However, it was not the actual deficit, but the prediction by Papandreou of what it would be after all relevant calculations took place. Papandreou did not have the right to take such an important decision, one that would affect Greek society so much, based only on a prediction that had not even been approved by the Court of Auditors. We would be the ones, as ELSTAT’s management board, to supervise the calculations of the actual deficit, to approve it and publish it in October 2010, six months later.

Actually, if we had been given the opportunity to do that and found these deficit figures to be less than 10 percent, we would have been able to denounce the first memorandum and cancel it! And of course, the rest of the memorandums that followed. But obviously, this would not be something that the designers of the first memorandum wished to happen, and so the appropriate person must be found who, with specific statistical adjustments, could make the deficit of 2009 “confirm” the “validity” of Papandreou’s deficit “forecast” in April 2010, and fully justify our entry into the first memorandum. This is what they wanted.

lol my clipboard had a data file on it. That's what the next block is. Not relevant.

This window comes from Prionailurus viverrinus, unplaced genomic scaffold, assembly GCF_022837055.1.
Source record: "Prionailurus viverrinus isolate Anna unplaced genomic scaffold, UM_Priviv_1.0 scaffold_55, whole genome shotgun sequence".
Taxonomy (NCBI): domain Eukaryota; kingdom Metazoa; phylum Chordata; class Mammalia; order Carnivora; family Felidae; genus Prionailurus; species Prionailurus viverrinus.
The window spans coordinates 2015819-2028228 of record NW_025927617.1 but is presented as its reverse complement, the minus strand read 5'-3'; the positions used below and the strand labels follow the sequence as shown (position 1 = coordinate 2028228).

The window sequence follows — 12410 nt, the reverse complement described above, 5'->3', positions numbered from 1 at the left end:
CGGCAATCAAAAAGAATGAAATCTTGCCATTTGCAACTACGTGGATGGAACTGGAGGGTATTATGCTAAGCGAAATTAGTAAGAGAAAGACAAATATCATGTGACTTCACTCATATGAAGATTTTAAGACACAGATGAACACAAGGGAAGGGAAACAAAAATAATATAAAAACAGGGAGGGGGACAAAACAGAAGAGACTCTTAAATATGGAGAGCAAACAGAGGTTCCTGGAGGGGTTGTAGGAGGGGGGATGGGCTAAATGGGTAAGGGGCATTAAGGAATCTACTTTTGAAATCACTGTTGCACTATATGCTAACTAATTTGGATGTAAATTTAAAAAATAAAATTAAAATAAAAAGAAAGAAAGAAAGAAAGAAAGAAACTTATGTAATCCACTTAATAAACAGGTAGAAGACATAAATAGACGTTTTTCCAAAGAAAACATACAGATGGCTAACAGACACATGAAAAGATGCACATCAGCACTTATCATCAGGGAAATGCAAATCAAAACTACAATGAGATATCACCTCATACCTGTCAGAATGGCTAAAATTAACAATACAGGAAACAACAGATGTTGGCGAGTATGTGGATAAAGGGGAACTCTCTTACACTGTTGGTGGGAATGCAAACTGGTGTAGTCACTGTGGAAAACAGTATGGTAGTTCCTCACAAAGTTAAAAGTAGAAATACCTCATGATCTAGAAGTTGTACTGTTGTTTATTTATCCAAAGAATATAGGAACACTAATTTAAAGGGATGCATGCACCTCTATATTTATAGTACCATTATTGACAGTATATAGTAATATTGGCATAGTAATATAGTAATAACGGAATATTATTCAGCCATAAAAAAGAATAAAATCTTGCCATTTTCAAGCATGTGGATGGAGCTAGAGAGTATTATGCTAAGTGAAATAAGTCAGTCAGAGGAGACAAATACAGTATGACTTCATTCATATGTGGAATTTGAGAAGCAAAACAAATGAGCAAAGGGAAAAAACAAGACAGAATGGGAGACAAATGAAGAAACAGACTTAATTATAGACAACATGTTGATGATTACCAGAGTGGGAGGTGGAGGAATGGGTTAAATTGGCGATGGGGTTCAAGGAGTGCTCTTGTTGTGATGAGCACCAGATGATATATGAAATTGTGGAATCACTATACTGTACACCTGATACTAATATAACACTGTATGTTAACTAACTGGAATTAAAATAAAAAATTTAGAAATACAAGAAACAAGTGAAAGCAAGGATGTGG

Furthermore, in order to avoid any controversies with the rest of the board that could endanger their plan, it was decided to neutralize not only the dissidents on the board but the whole of ELSTAT’s board. As a result of all these unlawful actions, the first memorandum was legitimized — and the door opened for the second and worst memorandum and obviously the rest of the memorandums that have followed, and for the austerity measures that have been imposed since then. Therefore, it’s perhaps wrong to say that the first memorandums was due to Georgiou. It’s more appropriate to say that all memorandums and their related medieval austerity measures that we still have on our backs are actually due to Georgiou!

The third myth: since Eurostat has approved Georgiou’s practices and figures, they must be right, they must be correct. But would it have been possible for Eurostat not to approve these statistics, provided by Georgiou, and the methods of administration that he was using? It was Eurostat’s director himself, Walter Radermacher, who gave orders to Georgiou as to what data to add to the deficit. Correspondence has been revealed, from Radermacher to Georgiou, that shows how to add this amount of debt that was incurred by the Simitis swaps, how to add it into four years’ deficits until 2009 — prior to the expiry date, as we previously explained, and although no European regulation existed at the time that would allow this.